Stories promote executive branch statism

Stories promote executive branch statism

by
Wayne Hoffman
July 6, 2010
Wayne Hoffman
Author Image
July 6, 2010

Two news stories last week present an incredible teaching opportunity when it comes to how the media and academia promote statism by insisting that big government is the solution to all our problems. First comes the story out of Siena College Research Institute in Loudonville, New York, which announced last week that more than 238 so-called presidential scholars had concluded that Franklin D. Roosevelt was the nation’s top president. The legacy news media giddily reported these findings, and the story appeared in hundreds of news outlets worldwide. Some headlines focused entirely on the current president, gushing that President Obama, at No. 15 in the survey, is “among the best presidents ever.”

Unfortunately, the scholars used criteria better suited to finding a date on eHarmony.com than in rating a president. I can see including “integrity” and “leadership” as criteria. But I’m still not sure, even after speaking to one of the professors on the project, why it was important to rate the presidents on how “lucky” they are. No joke. It turns out the presidential experts think Bill Clinton was our tenth luckiest president. Other criteria included imagination, background, willingness to take risks and ability to compromise. Surprisingly, the criteria didn’t include favorite pastimes, favorite first dates and “one thing the president wishes more people would notice about him.”

In all seriousness, this survey sets standards that favor executive branch statism. Under the scholars’ criteria, a president who unflinchingly refuses to support proposals that grow government would be chided, because compromise and courtships with Congress that spawn new programs are prized commodities in this survey.

Which brings me back to FDR, supposedly the nation’s best president. The media and education establishment have gone out of their way to elevate Roosevelt to a position in history that simply is not warranted. Coincidently, last week, one of FDR’s entitlement programs came back to haunt us. The U.S. House passed a bill that would extend unemployment benefits, but the legislation is being blocked in the Senate.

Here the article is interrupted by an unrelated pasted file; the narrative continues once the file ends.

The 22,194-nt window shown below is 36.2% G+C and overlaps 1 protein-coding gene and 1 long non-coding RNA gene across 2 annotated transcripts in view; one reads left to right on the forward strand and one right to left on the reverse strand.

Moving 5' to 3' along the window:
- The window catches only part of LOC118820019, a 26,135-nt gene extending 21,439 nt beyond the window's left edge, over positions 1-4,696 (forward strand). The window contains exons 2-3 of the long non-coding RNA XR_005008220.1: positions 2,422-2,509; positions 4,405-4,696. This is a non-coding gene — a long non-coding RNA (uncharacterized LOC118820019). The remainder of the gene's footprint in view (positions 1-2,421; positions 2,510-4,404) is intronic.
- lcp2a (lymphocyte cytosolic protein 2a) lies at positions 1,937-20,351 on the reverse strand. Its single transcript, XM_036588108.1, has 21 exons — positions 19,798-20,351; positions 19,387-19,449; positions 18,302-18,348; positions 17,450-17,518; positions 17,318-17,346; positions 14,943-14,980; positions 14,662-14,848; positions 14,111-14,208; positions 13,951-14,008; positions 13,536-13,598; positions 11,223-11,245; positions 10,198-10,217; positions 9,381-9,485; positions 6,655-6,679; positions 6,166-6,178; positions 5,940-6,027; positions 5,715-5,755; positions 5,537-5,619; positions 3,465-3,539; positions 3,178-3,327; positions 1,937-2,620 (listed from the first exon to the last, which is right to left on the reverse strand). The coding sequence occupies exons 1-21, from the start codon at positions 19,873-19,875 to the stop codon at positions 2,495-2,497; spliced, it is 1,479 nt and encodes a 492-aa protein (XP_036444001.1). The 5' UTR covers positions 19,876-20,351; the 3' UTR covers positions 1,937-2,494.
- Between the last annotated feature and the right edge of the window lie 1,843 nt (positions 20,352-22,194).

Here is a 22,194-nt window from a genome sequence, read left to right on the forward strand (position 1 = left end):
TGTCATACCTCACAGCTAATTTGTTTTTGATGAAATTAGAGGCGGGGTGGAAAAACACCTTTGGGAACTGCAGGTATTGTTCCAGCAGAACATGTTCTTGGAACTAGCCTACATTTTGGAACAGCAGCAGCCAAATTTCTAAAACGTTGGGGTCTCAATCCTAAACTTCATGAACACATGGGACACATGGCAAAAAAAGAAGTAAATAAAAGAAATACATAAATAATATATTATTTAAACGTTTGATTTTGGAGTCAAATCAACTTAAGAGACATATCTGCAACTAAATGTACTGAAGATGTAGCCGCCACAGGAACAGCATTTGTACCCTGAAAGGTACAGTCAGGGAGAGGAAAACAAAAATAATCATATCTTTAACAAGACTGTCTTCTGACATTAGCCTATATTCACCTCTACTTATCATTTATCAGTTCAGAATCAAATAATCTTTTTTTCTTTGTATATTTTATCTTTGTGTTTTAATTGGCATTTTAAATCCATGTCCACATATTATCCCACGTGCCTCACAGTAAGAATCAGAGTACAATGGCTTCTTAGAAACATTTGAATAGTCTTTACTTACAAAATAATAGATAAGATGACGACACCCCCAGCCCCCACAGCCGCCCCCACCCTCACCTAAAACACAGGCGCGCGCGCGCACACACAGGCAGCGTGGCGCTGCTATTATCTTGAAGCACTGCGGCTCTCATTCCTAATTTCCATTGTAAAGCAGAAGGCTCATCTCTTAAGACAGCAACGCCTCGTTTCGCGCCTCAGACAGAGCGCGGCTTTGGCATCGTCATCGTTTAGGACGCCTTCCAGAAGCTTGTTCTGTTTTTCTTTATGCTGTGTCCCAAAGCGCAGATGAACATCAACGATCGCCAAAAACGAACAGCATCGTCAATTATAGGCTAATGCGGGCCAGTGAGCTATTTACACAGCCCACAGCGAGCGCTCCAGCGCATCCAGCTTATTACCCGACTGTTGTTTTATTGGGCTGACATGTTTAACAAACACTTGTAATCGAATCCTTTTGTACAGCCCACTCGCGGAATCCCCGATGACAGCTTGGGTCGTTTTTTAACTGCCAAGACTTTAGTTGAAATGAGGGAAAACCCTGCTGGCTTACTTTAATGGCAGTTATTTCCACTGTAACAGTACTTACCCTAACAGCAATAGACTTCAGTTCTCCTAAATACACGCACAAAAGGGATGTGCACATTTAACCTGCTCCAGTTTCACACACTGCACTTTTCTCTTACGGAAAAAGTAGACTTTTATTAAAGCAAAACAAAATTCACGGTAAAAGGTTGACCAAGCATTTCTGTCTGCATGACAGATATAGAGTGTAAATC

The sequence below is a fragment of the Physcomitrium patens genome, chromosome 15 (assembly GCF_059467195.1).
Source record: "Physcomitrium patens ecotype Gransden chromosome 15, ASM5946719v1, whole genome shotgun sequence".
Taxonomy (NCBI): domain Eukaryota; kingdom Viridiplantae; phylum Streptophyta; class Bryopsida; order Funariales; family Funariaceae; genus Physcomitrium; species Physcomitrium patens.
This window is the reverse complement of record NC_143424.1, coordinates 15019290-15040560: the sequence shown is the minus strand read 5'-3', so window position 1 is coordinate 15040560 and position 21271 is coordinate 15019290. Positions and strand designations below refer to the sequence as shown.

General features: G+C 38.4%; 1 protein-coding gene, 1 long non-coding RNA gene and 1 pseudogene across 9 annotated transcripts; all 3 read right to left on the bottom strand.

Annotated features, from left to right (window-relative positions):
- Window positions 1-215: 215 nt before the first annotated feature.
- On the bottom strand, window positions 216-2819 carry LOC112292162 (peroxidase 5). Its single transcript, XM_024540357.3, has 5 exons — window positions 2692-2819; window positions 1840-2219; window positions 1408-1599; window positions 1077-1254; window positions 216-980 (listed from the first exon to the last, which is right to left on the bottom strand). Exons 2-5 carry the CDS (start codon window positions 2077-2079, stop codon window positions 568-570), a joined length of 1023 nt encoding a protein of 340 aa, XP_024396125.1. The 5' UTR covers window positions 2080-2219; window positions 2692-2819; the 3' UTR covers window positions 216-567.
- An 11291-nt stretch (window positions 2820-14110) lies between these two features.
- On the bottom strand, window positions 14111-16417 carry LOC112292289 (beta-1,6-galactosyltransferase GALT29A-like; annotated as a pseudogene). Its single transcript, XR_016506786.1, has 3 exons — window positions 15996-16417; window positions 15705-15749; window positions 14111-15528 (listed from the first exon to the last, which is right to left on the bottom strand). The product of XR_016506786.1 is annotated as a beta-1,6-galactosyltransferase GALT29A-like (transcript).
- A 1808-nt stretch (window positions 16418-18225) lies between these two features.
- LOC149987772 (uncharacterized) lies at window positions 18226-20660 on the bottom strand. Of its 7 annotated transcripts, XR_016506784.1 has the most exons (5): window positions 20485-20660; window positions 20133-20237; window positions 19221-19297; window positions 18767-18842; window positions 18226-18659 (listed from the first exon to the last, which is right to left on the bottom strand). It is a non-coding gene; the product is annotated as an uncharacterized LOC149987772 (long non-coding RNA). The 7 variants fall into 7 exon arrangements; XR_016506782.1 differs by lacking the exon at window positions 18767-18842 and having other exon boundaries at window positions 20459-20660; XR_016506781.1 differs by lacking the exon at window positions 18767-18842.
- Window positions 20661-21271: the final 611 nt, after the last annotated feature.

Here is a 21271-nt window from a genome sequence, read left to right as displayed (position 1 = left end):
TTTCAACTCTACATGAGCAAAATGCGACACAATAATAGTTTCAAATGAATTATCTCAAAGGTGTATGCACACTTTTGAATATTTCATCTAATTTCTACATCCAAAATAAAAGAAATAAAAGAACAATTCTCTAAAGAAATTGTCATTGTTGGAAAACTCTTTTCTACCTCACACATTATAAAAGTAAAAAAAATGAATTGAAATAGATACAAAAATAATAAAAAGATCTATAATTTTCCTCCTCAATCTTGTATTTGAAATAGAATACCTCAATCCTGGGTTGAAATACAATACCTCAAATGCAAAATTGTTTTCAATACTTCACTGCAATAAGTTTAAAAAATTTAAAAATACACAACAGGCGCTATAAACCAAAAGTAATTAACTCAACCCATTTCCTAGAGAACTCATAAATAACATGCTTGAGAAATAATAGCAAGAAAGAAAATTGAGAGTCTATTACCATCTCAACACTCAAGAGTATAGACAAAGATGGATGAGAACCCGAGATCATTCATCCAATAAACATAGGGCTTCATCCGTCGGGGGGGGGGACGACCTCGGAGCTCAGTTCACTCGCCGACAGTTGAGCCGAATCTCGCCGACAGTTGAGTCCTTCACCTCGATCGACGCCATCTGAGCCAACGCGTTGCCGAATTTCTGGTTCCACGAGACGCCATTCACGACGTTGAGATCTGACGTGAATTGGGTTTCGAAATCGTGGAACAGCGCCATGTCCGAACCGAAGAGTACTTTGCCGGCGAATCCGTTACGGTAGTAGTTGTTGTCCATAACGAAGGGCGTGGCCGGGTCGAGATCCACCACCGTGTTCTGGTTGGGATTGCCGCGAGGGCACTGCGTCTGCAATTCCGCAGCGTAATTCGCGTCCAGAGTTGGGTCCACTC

Newspapers, including the Idaho Statesman, posited that “Idaho could see $7 million a week less going to grocers, gas stations and other retailers if Congress doesn’t act on a bill to extend unemployment benefits.” The newspaper didn’t mention that in order to extend unemployment benefits to 99 weeks, it will cost taxpayers $34 billion.

Unemployment insurance is a big scam, mythical in every way. The taxes on businesses are so excessive that unemployment insurance is actually as a deterrent to businesses looking to open and businesses looking to hire. The taxes serve as a deterrent to employees who should be saving, convinced that if they lose their jobs they’ll get a check from the government to bail them out. And finally, unemployment benefits provide an incentive that has been proven to prolong unemployment.

Presidents should be evaluated within the confines of their job descriptions – evaluated based on their ability to operate within the limited government principles found in the U.S. Constitution, promote free markets and expand liberty. It’s not sexy, but if academia and the media were to take an interest in such criteria, and report and fuss over those findings instead, our nation would be far better off.

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